A Picture of This Week’s Meteor Shower from Space Itself

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We’ve all got that picture that we can only shoot once in a lifetime. With the upcoming meteor shower this week, that shot might even come for one of us then. So when you’re a photographer working for NASA, it’s safe to say that you’re not just limited to one once-in-a-lifetime capture.

That’s the kind of shots that Ron Garan takes, while working as a photographer for NASA. Back in 2011, he had the opportunity to capture how the Perseid Meteor Shower looks from space, onboard the International Space Station itself; in celebration of the Perseid’s return, the picture was just recently posted on NASA’s website.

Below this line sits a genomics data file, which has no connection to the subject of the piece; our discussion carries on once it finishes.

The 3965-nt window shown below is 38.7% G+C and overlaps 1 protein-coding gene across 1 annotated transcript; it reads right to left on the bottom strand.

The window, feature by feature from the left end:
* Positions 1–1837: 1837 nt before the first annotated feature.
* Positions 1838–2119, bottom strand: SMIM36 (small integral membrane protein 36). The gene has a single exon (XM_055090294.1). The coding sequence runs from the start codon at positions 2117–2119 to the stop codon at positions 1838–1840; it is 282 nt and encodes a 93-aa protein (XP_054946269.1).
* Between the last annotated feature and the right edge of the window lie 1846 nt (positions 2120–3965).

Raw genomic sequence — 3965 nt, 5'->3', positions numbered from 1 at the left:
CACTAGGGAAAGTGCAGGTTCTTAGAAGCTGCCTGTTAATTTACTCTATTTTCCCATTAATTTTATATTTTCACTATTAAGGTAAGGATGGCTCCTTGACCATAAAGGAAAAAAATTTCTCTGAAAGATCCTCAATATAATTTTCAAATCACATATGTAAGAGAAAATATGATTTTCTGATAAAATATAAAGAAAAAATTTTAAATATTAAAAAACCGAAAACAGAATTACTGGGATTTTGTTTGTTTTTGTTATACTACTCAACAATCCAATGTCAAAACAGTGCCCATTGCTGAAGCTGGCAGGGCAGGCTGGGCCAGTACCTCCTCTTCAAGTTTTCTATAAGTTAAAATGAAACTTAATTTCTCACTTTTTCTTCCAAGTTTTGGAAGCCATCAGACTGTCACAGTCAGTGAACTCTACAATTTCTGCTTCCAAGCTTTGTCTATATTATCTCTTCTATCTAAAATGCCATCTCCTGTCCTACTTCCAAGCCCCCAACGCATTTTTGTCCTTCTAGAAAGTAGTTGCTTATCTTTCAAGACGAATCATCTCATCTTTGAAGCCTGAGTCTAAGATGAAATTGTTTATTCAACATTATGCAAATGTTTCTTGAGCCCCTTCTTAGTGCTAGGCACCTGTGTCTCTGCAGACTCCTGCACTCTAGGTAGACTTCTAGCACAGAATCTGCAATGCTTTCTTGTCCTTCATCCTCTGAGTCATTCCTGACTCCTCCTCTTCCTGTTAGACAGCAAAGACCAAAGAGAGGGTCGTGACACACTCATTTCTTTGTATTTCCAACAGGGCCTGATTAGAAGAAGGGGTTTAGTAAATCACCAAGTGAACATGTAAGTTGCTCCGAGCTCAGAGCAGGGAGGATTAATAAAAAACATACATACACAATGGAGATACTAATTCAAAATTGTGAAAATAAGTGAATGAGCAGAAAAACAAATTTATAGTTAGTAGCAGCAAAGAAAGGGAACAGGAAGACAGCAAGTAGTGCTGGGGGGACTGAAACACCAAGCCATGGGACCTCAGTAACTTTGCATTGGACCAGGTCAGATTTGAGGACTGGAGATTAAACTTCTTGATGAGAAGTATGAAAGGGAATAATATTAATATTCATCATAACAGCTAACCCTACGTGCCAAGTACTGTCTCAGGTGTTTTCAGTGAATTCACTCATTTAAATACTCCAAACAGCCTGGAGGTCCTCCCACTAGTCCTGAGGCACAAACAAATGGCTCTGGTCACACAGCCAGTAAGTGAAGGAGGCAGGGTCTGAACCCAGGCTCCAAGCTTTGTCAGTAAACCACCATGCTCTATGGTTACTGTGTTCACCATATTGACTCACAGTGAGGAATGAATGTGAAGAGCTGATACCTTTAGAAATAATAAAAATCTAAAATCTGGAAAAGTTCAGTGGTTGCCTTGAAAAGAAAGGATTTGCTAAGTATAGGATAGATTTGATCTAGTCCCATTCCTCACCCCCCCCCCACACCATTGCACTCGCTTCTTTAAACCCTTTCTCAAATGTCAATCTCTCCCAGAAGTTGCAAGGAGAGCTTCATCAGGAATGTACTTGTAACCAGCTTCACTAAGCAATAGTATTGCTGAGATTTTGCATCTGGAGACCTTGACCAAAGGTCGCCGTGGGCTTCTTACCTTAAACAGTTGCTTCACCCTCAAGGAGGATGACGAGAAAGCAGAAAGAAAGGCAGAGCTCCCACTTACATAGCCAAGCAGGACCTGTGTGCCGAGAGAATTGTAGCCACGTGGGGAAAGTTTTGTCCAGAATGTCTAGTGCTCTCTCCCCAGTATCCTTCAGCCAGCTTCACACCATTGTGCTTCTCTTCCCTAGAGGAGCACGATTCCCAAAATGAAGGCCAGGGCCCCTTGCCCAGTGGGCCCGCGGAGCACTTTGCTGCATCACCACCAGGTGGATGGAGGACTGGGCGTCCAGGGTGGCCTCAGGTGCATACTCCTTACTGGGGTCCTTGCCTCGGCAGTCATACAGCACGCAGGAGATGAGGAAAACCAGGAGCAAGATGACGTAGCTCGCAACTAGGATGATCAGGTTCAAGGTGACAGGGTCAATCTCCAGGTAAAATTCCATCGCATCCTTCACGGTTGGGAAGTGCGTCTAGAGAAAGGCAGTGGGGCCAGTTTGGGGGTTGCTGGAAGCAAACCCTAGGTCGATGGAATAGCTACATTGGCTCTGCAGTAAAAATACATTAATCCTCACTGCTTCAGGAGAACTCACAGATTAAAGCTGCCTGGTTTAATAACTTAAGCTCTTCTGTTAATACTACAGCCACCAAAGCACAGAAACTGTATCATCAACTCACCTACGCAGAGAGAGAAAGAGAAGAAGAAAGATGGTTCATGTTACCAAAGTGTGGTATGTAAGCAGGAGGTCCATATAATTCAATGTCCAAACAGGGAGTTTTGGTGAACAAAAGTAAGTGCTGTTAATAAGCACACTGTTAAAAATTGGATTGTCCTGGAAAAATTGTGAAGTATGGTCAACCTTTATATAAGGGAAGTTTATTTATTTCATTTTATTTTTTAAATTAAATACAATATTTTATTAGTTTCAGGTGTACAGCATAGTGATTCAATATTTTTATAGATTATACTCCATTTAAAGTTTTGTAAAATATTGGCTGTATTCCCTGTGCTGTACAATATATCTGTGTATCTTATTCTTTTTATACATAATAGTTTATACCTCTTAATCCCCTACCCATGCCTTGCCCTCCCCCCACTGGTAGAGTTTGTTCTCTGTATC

“Denizens of planet Earth typically watch meteor showers by looking up. But this remarkable view, captured on August 13, 2011 by astronaut Ron Garan, caught a Perseid meteor by looking down. From Garan’s perspective onboard the International Space Station orbiting at an altitude of about 380 kilometers, the Perseid meteors streak below, swept up dust left from comet Swift-Tuttle heated to incandescence. The glowing comet dust grains are traveling at about 60 kilometers per second through the denser atmosphere around 100 kilometers above Earth’s surface. In this case, the foreshortened meteor flash is right of frame center, below the curving limb of the Earth and a layer of greenish airglow, just below bright star Arcturus.”

- A description of the photo from NASA